GCC Nationals pay: a lesson from the Y2K bug

GCC Nationals pay a lesson from the Y2K bug

Remember the big scare of the so-called “Y2K bug” ?

Back at the end of the Nineties, the world started to realise that a lot of computer programs had been written with dates expressed “55” or “87” instead of “1955” and “1987”. As year 2000 was approaching fast and therefore dates would become “00” ie a number less than the previous year at 99, there was real concern that the programs running electricity plants, the internet, the distribution of gas and water etc, all would fail and mankind would return, at least for a while, to pre-industrial ages. People started to pile up on emergency stock, food, water, electrogen groups, and taking survival courses.

“What does that have to do with Compensation & Benefits ?”, you say ?

Well, from the second half of 1998 to the end of 1999, all of a sudden, the salaries of IT engineers would could fix these programs went through the roof. Companies had been aware of the problem for a long time but a lot of them had procrastinated, and at once, everybody wanted these engineers and there were not enough of them to satisfy the demand for their skills and services. As a consequence, the balance of power shifted to them in the labour market, and they were able to command greatly increased salaries for the same job they were doing a few months before.

So how do you manage that situation as a Compensation manager ?

Grade Minimum of salary range Midpoint of salary range Maximum of salary range
Grade 8 16,000 18,000 20,000
Grade 7 12,000 14,000 16,000
Grade 6 10,000 11,000 12,000


The IT engineer in grade  6 who had a basic pay aligned with market at 11,000 is now worth 17,000, which corresponds to a salary of a grade 8, two grades above in the jobs hierarchy. Managers are desperate trying to get the engineers on board, but your internal policies prevent you from hiring above the maximum of the job salary range.

You basically have 2 solutions :

1 – Hire in the apparent grade of the job as driven by its current market value. You now have new IT engineers in grade 8, despite having a job that should be in grade 6 in terms of job evaluation – creating imbalance in your job families as the IT engineers can end up being in a higher grade than their managers. Your current IT engineers are in grade 6 and demanding to be promoted to the new grade, and there is a risk of grade inflation along all your IT jobs as managers also demand to be promoted so that they are above their employees in the hierarchy. You have spiralling costs in that whole job family, also considering that allowances and benefits are paid 2 grades too high.

Or, if you don’t grant the demands of the existing IT engineers and their managers, you will end up at best with them being highly disengaged core employees, or at worst you will loose them all and your critical systems update will fail and the company will not be able to function any longer.

2 – Alternatively, hire the IT engineers in grade 5 with a basic pay of 11,000 (core job value) + 6,000 as hot skills or market premium. Make this premium clearly temporary and subject to regular revision up or down based on market conditions in the contract of the engineers you hire. Extend the same premium, with the same conditions, to your in-house engineers. You have some cost increase, but it is under control as it is time-conditioned. And there is no job grading inflation in your organisation.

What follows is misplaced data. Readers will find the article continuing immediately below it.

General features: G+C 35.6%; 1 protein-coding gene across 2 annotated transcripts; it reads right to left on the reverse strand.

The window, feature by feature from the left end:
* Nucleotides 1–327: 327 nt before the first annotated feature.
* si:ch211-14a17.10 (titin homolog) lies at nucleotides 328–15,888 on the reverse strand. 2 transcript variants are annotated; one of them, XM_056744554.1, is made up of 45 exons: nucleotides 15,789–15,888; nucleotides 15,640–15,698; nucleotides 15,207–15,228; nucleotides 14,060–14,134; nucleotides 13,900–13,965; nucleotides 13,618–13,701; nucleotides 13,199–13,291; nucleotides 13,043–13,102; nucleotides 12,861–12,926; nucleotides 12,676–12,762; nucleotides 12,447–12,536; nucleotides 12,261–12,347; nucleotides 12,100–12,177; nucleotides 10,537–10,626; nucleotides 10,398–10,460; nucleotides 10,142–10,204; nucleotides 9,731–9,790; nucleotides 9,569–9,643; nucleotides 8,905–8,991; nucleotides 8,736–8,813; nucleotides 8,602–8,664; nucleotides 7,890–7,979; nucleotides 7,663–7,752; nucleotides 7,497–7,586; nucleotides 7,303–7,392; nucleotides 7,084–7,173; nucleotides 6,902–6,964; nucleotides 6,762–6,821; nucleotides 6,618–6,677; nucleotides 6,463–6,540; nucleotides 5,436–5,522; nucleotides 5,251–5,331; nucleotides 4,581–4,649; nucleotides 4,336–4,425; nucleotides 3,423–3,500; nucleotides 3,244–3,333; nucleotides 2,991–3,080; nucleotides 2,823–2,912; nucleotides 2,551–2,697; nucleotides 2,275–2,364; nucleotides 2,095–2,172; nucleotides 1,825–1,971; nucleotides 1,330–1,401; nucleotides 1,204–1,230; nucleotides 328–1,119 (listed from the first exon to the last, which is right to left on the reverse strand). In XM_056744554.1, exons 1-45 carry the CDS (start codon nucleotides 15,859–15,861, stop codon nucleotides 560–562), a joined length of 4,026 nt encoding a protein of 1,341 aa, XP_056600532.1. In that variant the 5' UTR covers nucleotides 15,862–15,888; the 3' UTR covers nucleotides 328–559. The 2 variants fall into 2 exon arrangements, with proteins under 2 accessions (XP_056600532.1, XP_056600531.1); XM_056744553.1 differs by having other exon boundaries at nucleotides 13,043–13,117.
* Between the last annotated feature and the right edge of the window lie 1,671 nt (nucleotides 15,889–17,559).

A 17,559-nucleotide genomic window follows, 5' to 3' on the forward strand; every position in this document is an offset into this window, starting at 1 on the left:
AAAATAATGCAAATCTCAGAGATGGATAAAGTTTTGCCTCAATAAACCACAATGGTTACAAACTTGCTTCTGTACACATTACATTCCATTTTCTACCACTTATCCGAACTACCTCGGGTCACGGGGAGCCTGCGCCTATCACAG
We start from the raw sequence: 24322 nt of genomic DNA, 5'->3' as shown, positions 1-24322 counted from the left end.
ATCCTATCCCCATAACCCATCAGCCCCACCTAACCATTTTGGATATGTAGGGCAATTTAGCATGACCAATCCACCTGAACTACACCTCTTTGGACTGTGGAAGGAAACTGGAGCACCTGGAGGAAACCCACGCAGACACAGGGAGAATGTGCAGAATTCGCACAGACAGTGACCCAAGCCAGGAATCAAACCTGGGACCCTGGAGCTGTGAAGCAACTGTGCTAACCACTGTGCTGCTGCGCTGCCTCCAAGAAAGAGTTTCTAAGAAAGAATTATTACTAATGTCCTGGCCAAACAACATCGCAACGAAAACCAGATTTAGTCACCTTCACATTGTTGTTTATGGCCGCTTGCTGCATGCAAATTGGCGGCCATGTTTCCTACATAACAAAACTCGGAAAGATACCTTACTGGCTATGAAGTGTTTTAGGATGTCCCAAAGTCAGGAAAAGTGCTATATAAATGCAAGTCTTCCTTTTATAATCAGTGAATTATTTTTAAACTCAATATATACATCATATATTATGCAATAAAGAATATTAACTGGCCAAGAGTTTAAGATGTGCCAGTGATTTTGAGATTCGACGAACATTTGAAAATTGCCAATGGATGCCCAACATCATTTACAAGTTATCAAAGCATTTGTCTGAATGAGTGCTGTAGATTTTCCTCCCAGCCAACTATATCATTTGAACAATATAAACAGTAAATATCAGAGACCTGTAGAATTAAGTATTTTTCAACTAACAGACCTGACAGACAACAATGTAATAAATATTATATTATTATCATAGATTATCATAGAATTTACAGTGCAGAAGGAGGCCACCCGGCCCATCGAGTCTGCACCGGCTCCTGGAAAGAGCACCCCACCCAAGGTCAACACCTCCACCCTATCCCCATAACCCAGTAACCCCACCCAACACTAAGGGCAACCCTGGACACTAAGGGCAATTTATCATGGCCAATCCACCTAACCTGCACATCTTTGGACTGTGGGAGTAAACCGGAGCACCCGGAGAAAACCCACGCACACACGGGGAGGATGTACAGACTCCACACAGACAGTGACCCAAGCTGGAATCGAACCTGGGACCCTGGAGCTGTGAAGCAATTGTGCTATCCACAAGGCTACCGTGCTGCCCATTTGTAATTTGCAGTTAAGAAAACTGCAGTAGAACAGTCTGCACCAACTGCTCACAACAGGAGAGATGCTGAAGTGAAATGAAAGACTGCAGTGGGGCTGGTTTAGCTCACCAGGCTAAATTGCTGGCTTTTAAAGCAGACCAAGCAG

In the past, many organisations in the GCC have opted for the first solution. They hired employees in over-graded roles. This happened for example during the real estate boom in the UAE, where project managers, service delivery managers and other real estate and construction experts received packages that were made of allowances and benefits that were higher than the actual job responsibilities should have commanded as per a normal job evaluation exercise.

Then, when the global crisis hit the country, these people became too expensive and had to be made redundant. Maybe if they had been paid on a normal basic + hot skills premium, this drastic decision could have been spared, at least for a few of them.

Today, some organisations face a somewhat similar challenge when recruiting local Nationals. The Nationals demand and command higher salaries than their expatriate peers. In most private companies, the Nationals are not put in higher grades than the job requires, but their basic pay is significantly higher than that of their expat colleagues (as well as some of their allowances).

I would challenge companies to adopt the hot skills approach, pay a “normal” basic for Nationals and grant them a nationality premium.

Even if you can’t do that because of the potential impact on their pensions, you can definitely communicate that their basic is calculated based on 2 components. This will help educate them and set their expectations as to what their pay would be irrespective of their nationality, and that one day if market conditions change, this is what they would receive as a package.

What do you say ? Is this something that you could consider introducing for your organisation ? How do you think this would be received by the Nationals as well as by management ? Please share your thoughts in the comments section !


Related posts :

Emiratisation and Compensation & Benefits – part I

Emiratisation and Compensation & Benefits – part II

The UAE 40th National Day and the Compensation manager

Remuneration, engagement and the GCC employee

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